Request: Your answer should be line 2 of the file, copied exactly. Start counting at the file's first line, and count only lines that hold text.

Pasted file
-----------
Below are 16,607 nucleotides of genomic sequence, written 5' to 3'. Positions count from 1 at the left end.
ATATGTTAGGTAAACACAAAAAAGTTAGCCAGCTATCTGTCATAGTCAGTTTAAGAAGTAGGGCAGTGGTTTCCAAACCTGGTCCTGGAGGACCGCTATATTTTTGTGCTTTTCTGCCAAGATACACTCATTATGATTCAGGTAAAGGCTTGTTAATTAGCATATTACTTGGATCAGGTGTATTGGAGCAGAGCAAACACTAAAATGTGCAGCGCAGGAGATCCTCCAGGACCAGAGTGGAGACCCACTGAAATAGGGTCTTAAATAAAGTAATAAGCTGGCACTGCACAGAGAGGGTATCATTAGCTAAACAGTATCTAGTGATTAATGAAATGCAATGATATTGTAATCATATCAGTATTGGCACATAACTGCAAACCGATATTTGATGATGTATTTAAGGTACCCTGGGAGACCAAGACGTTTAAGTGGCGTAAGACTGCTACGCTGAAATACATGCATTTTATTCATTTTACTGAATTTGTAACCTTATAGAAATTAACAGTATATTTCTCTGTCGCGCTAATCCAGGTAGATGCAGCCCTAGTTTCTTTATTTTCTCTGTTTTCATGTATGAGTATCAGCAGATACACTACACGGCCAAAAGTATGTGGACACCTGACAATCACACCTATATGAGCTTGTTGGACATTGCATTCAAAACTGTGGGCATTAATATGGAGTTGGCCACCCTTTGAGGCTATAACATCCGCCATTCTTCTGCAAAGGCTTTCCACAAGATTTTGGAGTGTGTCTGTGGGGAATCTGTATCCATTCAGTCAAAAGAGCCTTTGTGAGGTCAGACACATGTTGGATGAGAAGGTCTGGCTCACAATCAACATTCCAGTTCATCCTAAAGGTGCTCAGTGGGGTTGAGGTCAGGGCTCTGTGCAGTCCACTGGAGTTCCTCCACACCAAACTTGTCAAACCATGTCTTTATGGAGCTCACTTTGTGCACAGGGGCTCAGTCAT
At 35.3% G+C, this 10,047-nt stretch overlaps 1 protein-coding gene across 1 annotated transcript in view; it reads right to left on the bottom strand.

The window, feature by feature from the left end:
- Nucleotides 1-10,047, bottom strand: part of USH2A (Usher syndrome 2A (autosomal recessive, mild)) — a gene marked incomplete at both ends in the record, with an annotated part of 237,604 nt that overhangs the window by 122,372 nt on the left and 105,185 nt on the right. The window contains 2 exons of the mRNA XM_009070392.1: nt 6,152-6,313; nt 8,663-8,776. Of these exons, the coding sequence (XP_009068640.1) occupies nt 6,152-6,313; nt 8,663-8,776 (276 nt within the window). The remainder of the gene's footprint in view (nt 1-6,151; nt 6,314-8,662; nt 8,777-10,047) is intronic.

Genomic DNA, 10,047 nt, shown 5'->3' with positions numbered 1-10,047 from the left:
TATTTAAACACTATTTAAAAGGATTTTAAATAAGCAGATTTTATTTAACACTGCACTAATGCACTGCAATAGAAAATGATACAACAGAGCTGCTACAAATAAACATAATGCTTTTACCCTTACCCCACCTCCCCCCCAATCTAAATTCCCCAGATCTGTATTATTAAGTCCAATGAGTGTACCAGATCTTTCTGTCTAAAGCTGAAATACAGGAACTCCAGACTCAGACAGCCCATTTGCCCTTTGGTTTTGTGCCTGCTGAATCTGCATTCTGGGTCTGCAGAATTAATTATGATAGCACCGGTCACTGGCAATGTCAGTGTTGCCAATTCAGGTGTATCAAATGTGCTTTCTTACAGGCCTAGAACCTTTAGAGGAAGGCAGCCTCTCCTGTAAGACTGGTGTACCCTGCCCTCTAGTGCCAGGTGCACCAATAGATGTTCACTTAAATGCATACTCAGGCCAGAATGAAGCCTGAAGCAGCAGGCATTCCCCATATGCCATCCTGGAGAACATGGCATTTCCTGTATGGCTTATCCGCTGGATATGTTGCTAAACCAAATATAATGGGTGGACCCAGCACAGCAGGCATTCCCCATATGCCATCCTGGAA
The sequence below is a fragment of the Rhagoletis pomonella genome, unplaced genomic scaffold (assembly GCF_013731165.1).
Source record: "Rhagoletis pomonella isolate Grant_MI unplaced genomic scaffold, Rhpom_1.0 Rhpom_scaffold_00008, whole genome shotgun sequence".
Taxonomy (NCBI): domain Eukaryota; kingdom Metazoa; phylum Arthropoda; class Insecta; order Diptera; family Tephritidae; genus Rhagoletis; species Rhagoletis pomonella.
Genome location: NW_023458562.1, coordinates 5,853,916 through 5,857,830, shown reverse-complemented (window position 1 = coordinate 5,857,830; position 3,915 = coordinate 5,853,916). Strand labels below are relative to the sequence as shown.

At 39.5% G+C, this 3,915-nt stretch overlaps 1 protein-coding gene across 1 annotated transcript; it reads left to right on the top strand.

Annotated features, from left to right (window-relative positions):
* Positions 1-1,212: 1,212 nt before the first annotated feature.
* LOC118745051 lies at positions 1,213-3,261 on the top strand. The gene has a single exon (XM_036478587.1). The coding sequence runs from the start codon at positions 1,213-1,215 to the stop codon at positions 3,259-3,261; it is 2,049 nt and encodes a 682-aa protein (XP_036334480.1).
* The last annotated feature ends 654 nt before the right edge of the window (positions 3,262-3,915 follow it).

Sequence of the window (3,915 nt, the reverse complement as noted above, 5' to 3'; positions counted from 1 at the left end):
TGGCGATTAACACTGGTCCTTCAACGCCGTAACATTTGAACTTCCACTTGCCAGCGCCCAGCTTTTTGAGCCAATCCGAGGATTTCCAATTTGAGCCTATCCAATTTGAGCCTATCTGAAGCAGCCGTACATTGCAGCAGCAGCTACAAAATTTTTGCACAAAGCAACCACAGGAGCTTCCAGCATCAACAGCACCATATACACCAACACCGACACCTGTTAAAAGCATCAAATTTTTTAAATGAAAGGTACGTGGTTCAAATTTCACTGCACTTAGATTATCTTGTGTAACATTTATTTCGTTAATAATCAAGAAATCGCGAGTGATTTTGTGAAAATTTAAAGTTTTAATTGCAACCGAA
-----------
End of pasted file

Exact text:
ATATGTTAGGTAAACACAAAAAAGTTAGCCAGCTATCTGTCATAGTCAGTTTAAGAAGTAGGGCAGTGGTTTCCAAACCTGGTCCTGGAGGACCGCTATATTTTTGTGCTTTTCTGCCAAGATACACTCATTATGATTCAGGTAAAGGCTTGTTAATTAGCATATTACTTGGATCAGGTGTATTGGAGCAGAGCAAACACTAAAATGTGCAGCGCAGGAGATCCTCCAGGACCAGAGTGGAGACCCACTGAAATAGGGTCTTAAATAAAGTAATAAGCTGGCACTGCACAGAGAGGGTATCATTAGCTAAACAGTATCTAGTGATTAATGAAATGCAATGATATTGTAATCATATCAGTATTGGCACATAACTGCAAACCGATATTTGATGATGTATTTAAGGTACCCTGGGAGACCAAGACGTTTAAGTGGCGTAAGACTGCTACGCTGAAATACATGCATTTTATTCATTTTACTGAATTTGTAACCTTATAGAAATTAACAGTATATTTCTCTGTCGCGCTAATCCAGGTAGATGCAGCCCTAGTTTCTTTATTTTCTCTGTTTTCATGTATGAGTATCAGCAGATACACTACACGGCCAAAAGTATGTGGACACCTGACAATCACACCTATATGAGCTTGTTGGACATTGCATTCAAAACTGTGGGCATTAATATGGAGTTGGCCACCCTTTGAGGCTATAACATCCGCCATTCTTCTGCAAAGGCTTTCCACAAGATTTTGGAGTGTGTCTGTGGGGAATCTGTATCCATTCAGTCAAAAGAGCCTTTGTGAGGTCAGACACATGTTGGATGAGAAGGTCTGGCTCACAATCAACATTCCAGTTCATCCTAAAGGTGCTCAGTGGGGTTGAGGTCAGGGCTCTGTGCAGTCCACTGGAGTTCCTCCACACCAAACTTGTCAAACCATGTCTTTATGGAGCTCACTTTGTGCACAGGGGCTCAGTCAT